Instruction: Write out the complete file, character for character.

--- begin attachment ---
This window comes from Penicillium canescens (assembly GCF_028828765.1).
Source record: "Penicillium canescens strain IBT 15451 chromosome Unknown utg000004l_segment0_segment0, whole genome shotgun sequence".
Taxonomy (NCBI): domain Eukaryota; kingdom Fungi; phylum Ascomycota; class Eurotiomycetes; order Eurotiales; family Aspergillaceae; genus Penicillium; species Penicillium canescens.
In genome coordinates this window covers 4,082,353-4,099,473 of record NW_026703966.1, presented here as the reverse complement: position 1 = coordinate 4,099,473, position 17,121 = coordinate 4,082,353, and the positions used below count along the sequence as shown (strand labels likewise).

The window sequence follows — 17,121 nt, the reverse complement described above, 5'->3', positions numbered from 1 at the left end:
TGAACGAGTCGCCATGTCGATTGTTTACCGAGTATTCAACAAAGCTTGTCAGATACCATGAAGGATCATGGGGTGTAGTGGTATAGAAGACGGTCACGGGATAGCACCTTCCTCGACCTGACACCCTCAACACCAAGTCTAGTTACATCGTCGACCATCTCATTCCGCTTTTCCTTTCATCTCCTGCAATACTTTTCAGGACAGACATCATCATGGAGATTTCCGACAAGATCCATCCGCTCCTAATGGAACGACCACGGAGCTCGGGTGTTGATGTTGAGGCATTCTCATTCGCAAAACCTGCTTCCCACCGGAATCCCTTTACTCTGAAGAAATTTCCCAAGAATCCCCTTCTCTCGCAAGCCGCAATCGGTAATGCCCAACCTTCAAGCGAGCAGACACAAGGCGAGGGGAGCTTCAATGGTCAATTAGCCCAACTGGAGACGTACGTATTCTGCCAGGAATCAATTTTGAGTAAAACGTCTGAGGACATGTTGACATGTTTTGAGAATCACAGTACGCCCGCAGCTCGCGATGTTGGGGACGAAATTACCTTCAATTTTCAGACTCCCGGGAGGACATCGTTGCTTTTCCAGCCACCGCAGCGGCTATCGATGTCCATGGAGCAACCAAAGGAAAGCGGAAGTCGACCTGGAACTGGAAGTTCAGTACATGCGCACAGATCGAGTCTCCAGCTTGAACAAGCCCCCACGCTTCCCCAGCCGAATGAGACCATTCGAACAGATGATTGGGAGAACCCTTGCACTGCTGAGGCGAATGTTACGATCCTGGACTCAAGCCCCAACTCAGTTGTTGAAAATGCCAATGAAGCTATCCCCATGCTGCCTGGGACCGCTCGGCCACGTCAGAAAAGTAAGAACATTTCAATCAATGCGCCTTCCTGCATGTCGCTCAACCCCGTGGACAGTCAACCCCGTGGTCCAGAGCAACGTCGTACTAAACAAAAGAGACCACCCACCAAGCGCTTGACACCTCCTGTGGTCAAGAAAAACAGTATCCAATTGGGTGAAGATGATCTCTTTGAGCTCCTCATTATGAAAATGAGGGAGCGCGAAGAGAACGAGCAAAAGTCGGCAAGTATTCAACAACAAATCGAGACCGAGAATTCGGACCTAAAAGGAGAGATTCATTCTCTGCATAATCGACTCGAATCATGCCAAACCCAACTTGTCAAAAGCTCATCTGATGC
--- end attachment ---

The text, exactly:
This window comes from Penicillium canescens (assembly GCF_028828765.1).
Source record: "Penicillium canescens strain IBT 15451 chromosome Unknown utg000004l_segment0_segment0, whole genome shotgun sequence".
Taxonomy (NCBI): domain Eukaryota; kingdom Fungi; phylum Ascomycota; class Eurotiomycetes; order Eurotiales; family Aspergillaceae; genus Penicillium; species Penicillium canescens.
In genome coordinates this window covers 4,082,353-4,099,473 of record NW_026703966.1, presented here as the reverse complement: position 1 = coordinate 4,099,473, position 17,121 = coordinate 4,082,353, and the positions used below count along the sequence as shown (strand labels likewise).

The window sequence follows — 17,121 nt, the reverse complement described above, 5'->3', positions numbered from 1 at the left end:
TGAACGAGTCGCCATGTCGATTGTTTACCGAGTATTCAACAAAGCTTGTCAGATACCATGAAGGATCATGGGGTGTAGTGGTATAGAAGACGGTCACGGGATAGCACCTTCCTCGACCTGACACCCTCAACACCAAGTCTAGTTACATCGTCGACCATCTCATTCCGCTTTTCCTTTCATCTCCTGCAATACTTTTCAGGACAGACATCATCATGGAGATTTCCGACAAGATCCATCCGCTCCTAATGGAACGACCACGGAGCTCGGGTGTTGATGTTGAGGCATTCTCATTCGCAAAACCTGCTTCCCACCGGAATCCCTTTACTCTGAAGAAATTTCCCAAGAATCCCCTTCTCTCGCAAGCCGCAATCGGTAATGCCCAACCTTCAAGCGAGCAGACACAAGGCGAGGGGAGCTTCAATGGTCAATTAGCCCAACTGGAGACGTACGTATTCTGCCAGGAATCAATTTTGAGTAAAACGTCTGAGGACATGTTGACATGTTTTGAGAATCACAGTACGCCCGCAGCTCGCGATGTTGGGGACGAAATTACCTTCAATTTTCAGACTCCCGGGAGGACATCGTTGCTTTTCCAGCCACCGCAGCGGCTATCGATGTCCATGGAGCAACCAAAGGAAAGCGGAAGTCGACCTGGAACTGGAAGTTCAGTACATGCGCACAGATCGAGTCTCCAGCTTGAACAAGCCCCCACGCTTCCCCAGCCGAATGAGACCATTCGAACAGATGATTGGGAGAACCCTTGCACTGCTGAGGCGAATGTTACGATCCTGGACTCAAGCCCCAACTCAGTTGTTGAAAATGCCAATGAAGCTATCCCCATGCTGCCTGGGACCGCTCGGCCACGTCAGAAAAGTAAGAACATTTCAATCAATGCGCCTTCCTGCATGTCGCTCAACCCCGTGGACAGTCAACCCCGTGGTCCAGAGCAACGTCGTACTAAACAAAAGAGACCACCCACCAAGCGCTTGACACCTCCTGTGGTCAAGAAAAACAGTATCCAATTGGGTGAAGATGATCTCTTTGAGCTCCTCATTATGAAAATGAGGGAGCGCGAAGAGAACGAGCAAAAGTCGGCAAGTATTCAACAACAAATCGAGACCGAGAATTCGGACCTAAAAGGAGAGATTCATTCTCTGCATAATCGACTCGAATCATGCCAAACCCAACTTGTCAAAAGCTCATCTGATGC